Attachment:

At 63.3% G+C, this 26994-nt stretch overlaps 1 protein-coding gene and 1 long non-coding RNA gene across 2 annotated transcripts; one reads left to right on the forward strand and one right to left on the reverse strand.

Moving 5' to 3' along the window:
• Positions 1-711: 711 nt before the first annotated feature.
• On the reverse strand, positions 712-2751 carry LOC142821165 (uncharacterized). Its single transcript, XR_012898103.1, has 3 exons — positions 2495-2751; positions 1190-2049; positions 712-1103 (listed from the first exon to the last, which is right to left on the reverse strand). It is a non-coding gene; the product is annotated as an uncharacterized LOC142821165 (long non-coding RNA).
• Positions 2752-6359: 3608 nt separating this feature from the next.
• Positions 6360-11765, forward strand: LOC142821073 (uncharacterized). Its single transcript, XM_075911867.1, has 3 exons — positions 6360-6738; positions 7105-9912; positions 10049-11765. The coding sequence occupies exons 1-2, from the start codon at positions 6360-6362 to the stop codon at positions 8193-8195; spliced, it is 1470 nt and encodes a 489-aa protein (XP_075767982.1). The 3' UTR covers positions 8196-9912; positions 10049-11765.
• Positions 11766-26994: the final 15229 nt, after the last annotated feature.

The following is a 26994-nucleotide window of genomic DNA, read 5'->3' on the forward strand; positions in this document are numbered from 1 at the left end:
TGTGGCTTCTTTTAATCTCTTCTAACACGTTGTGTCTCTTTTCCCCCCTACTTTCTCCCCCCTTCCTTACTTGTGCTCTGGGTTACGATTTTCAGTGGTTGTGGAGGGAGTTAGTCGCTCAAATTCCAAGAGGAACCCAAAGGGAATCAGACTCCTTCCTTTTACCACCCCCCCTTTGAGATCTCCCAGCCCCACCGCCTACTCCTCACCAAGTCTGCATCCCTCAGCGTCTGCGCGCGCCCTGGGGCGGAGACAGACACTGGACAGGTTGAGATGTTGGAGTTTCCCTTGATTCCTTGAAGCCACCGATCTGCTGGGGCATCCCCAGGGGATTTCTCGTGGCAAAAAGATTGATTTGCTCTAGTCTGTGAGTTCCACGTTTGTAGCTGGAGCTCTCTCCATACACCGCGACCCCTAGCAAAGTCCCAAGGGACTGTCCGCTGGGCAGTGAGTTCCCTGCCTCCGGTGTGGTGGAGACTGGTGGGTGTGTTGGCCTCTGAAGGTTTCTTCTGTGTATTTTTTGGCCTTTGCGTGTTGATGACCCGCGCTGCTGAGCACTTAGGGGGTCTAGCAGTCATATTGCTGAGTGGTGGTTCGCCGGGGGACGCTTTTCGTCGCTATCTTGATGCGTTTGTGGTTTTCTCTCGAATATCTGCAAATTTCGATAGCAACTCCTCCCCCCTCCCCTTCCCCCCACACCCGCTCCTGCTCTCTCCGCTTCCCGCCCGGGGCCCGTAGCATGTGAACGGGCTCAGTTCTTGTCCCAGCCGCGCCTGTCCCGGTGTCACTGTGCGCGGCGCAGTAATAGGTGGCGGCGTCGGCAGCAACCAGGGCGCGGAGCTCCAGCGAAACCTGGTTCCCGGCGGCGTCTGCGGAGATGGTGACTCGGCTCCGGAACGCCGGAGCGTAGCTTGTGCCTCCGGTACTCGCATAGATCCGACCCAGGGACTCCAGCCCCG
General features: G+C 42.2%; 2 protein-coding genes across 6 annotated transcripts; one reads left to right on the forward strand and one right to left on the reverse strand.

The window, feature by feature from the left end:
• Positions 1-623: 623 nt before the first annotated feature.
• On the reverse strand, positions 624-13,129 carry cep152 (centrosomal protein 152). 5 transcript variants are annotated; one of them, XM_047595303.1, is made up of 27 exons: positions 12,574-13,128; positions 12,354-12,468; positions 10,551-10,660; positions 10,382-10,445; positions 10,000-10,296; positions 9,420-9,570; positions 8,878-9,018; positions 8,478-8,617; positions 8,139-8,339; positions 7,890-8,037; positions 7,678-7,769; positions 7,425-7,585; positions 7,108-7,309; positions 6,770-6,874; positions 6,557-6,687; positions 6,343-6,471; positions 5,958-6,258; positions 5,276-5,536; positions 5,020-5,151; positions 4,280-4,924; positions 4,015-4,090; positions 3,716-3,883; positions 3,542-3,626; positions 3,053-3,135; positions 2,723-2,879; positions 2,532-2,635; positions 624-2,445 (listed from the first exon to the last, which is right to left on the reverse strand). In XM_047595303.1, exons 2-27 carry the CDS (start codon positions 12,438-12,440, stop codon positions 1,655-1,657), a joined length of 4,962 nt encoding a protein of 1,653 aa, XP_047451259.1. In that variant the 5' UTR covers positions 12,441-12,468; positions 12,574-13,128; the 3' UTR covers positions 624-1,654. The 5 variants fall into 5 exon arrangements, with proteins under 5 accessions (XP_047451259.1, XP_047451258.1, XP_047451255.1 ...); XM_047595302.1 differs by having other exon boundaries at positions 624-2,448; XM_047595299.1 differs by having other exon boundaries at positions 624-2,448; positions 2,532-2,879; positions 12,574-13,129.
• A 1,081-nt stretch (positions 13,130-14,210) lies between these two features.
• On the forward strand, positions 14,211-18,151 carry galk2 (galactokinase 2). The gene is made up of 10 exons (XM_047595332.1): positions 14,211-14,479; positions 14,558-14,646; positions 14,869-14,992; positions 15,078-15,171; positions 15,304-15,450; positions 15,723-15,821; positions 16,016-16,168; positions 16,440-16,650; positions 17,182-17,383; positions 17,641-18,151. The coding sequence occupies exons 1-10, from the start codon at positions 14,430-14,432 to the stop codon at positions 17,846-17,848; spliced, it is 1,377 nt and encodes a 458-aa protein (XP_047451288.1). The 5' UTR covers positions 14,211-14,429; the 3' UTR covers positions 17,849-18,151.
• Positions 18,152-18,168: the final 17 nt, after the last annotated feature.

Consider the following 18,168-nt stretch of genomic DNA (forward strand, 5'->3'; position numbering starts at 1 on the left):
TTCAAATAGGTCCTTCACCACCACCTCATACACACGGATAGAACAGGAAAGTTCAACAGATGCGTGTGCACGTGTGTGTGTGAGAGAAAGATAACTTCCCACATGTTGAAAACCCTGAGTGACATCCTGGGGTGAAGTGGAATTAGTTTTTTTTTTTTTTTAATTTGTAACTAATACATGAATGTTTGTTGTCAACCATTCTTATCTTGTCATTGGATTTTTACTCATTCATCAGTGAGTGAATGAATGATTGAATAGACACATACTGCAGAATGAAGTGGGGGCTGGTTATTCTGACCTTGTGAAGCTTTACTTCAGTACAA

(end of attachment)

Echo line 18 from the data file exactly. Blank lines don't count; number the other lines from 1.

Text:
TTCAAATAGGTCCTTCACCACCACCTCATACACACGGATAGAACAGGAAAGTTCAACAGATGCGTGTGCACGTGTGTGTGTGAGAGAAAGATAACTTCCCACATGTTGAAAACCCTGAGTGACATCCTGGGGTGAAGTGGAATTAGTTTTTTTTTTTTTTTAATTTGTAACTAATACATGAATGTTTGTTGTCAACCATTCTTATCTTGTCATTGGATTTTTACTCATTCATCAGTGAGTGAATGAATGATTGAATAGACACATACTGCAGAATGAAGTGGGGGCTGGTTATTCTGACCTTGTGAAGCTTTACTTCAGTACAA